• Half tablespoon crème fraîche (I didn’t have buttermilk but it is widely used in this recipe)
• 2 cups (100 grams) panko bread crumbs
• 1 tablespoon of mixed herbs and spices, your preference (I used cumin, paprika, oregano, salt and pepper)


• 125 grams greek yogurt (an individual container serving size)
• Half clove garlic
• 5 sprigs of parsley
• 1 lemon wedge
• Salt, adjust accordingly


Mix the herbs with the corn starch in a bowl.

Add the crème fraîche to the egg and whisk in a separate bowl.

Add salt and pepper to the panko breadcrumb in another bowl.

Lay out the three bowls in the order you will use them: corn starch, egg, panko.


In a small blender or mixer combine all the ingredients and whizz it up.

Pour it into a small bowl, add salt to adjust accordingly.


Pour some vegetable oil in a large skilet about a half inch deep.

Heat the oil over medium-high heat.

After the oil is heated start your tomatoes by going down the assembly line: dredge it in the corn starch, then dip it into the egg mix, and then completely coat with the panko, and place it gently in the heated oil.

Continue until the pan is almost full making sure not to overcrowd the tomatoes.

Fry each side until golden brown. Take it out and lay it on a wire rack or napkins to drain some of the oil.

Serve with the dip.

Risotto with Patty Pan Squash

It’s a bird…It’s a plane…It’s a patty pan! For those who don’t know, it’s a summer squash that has an eye catching disc-like shape, kind of like a flying saucer. Well, it certainly caught my eye. I mean, I’ve seen it before but never dared to buy it. It’s pretty and all but who knows what it’s like on the inside.

 Mushroom and corn risotto served in a scallop shaped  patty pan.

Mushroom and corn risotto served in a scallop shaped patty pan.

I am just resigned to own this vegetable since it turned up in my AMAP ( CSA ) basket this week so I started to procure recipes from my fellow Amapien members. There’s a photo of my AMAP pick-up spot here. It seems like most people like to make gratins out of things that are tasteless. I was beginning to wonder if this was what my scallop shaped squash had to offer me.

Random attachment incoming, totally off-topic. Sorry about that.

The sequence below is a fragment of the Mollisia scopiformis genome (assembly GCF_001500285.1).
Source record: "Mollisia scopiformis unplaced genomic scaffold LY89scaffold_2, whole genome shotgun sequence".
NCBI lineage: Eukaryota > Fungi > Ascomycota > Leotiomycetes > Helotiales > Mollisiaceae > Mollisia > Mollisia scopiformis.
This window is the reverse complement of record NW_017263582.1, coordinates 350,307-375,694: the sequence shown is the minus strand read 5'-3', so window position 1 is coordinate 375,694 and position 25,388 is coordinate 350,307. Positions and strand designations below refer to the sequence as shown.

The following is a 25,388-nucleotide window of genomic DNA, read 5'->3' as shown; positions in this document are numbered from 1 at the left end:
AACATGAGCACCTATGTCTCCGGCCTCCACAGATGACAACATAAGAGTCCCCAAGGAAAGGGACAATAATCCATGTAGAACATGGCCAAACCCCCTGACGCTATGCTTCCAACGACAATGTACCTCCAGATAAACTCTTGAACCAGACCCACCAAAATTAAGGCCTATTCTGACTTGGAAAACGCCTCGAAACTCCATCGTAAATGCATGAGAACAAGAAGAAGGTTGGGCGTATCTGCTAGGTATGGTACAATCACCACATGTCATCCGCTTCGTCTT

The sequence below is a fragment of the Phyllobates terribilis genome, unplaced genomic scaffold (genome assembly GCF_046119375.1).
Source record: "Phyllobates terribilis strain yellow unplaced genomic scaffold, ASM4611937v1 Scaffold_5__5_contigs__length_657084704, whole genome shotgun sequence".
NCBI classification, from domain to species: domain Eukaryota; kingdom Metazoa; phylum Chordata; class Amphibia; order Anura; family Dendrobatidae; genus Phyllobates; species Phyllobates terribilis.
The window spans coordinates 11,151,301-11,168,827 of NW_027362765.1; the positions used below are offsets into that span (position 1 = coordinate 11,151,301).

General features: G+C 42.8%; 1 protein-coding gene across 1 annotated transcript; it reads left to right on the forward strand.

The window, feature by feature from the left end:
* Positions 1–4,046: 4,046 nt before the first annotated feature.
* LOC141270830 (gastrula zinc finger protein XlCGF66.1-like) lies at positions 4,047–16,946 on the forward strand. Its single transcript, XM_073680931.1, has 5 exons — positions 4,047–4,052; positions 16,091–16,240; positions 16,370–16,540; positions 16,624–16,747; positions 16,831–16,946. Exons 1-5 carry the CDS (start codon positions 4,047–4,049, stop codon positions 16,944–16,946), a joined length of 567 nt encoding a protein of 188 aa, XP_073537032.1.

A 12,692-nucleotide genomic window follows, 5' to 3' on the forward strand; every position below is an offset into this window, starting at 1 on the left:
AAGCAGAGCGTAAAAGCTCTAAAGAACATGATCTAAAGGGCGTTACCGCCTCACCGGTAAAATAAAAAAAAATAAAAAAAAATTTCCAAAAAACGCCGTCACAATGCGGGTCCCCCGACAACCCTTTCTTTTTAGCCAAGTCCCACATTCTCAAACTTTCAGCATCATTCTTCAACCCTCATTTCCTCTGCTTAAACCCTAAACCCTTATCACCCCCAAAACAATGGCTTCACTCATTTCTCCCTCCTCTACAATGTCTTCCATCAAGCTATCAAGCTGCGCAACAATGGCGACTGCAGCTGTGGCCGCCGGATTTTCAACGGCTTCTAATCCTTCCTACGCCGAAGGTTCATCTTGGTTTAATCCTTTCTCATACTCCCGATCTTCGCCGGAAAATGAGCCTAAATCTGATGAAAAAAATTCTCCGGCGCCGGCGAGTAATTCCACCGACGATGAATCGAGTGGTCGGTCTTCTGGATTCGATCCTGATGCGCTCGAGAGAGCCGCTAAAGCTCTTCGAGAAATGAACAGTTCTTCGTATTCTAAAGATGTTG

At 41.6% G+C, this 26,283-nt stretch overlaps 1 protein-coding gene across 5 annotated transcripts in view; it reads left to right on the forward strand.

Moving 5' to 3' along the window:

I was adamant on keeping its shell as a decorative serving piece so all I had to do was stuff it, right? I love eating rice with most anything so I decided on making a risotto since it’s creamy in its own right and not in a gratin-like way. It turned out to be a great combo. I kept the patty pan flesh cooking in its shell and simply scooped it out when cooked and left it inside. I then filled the shell up with the risotto and stirred it around to mix it up.

Patty pan squash tastes like a yellow squash to me. It has a very moist flesh so it helps keep the risotto light and loose.

Bon appétit!

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Risotto Patty Pan Squash


• 1 patty pan squash per person if you want to stuff it in its shell (patîsson in French)
• 1 medium onion, diced
• 1 cob corn, boiled and cut into kernels (1 tin of corn kernels will work too)
• 300 grams risotto rice
• 75 milliliters white wine
• 1 liter vegetable stock or your stock of preference
• 2-3 tablespoons of Parmesan cheese, grated.
• 1 tablespoon butter
• 200 grams crimini mushrooms, cleaned and chopped (champignon de Paris rose is what I get in France)
• 1 lemon, zest
• 3-4 sprigs of flat parsley, leaves only


Slice the top of the pattypan off so that it forms a lid. Scoop out the seeds. Place the pattypan cut side up in a baking dish with a half inch of water and drizzle some olive oil over the pattypan.

Boil a liter of water to prepare your stock so that it is ready when you start to cook the risotto.

Place your mushrooms in a baking dish, drizzle some olive oil and add the parsley to the mix and toss.

Let the boiled corn cool down. Stand the ear up on a flat side (cut it flat if need be) and hold the top of the ear with your hand while sawing downwards to cut off the corn. This will give you about a half cup of corn kernels. Place it aside until ready for use.



Pre-heat your oven to 180 degrees Celsius (350 Fahrenheit).

Place the pattypan in the oven and let it cook for 35-40 minutes.

I place my mushrooms in the oven at the same time. It cooks more or less about the same time.

Roast the pattypan and mushrooms in the oven while starting the risotto (cook time is about 30 min).

In a large pan, heat up some olive oil over medium heat and then add the onions. Cook them for about 10 minutes. Do not brown them!

Add the risotto rice and stir with a wooden spoon. Move it around until the rice turns translucent.

Add the white wine. It will sizzle and it should start to evaporate. Continuously stir the rice (patience is the key to making risotto). Apparently, stirring releases its starch which gives it the creamy factor.

As the rice starts to dry up, add a ladleful of simmering stock and continue to stir. When it starts to thicken up and get starchy, add another ladleful of stock and stir slowly.

Keep repeating this process until the rice is cooked. Most or all of the stock will have been used.